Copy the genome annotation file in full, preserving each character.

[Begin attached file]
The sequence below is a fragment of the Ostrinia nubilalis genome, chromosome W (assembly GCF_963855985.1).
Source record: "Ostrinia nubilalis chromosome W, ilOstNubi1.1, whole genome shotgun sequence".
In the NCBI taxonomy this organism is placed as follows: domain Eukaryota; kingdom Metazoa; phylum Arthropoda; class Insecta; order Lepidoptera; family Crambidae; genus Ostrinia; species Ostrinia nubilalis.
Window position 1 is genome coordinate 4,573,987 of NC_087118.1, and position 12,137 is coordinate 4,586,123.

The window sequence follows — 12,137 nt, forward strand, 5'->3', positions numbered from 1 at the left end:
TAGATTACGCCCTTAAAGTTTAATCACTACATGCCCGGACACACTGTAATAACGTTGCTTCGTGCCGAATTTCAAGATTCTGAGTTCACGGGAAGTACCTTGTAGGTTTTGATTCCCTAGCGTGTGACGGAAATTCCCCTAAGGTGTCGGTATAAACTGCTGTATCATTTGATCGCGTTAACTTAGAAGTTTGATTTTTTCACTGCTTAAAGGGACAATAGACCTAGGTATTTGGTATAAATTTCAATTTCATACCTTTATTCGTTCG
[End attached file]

The sequence below is a fragment of the Ostrinia nubilalis genome, chromosome W (assembly GCF_963855985.1).
Source record: "Ostrinia nubilalis chromosome W, ilOstNubi1.1, whole genome shotgun sequence".
In the NCBI taxonomy this organism is placed as follows: domain Eukaryota; kingdom Metazoa; phylum Arthropoda; class Insecta; order Lepidoptera; family Crambidae; genus Ostrinia; species Ostrinia nubilalis.
Window position 1 is genome coordinate 4,573,987 of NC_087118.1, and position 12,137 is coordinate 4,586,123.

The window sequence follows — 12,137 nt, forward strand, 5'->3', positions numbered from 1 at the left end:
TAGATTACGCCCTTAAAGTTTAATCACTACATGCCCGGACACACTGTAATAACGTTGCTTCGTGCCGAATTTCAAGATTCTGAGTTCACGGGAAGTACCTTGTAGGTTTTGATTCCCTAGCGTGTGACGGAAATTCCCCTAAGGTGTCGGTATAAACTGCTGTATCATTTGATCGCGTTAACTTAGAAGTTTGATTTTTTCACTGCTTAAAGGGACAATAGACCTAGGTATTTGGTATAAATTTCAATTTCATACCTTTATTCGTTCG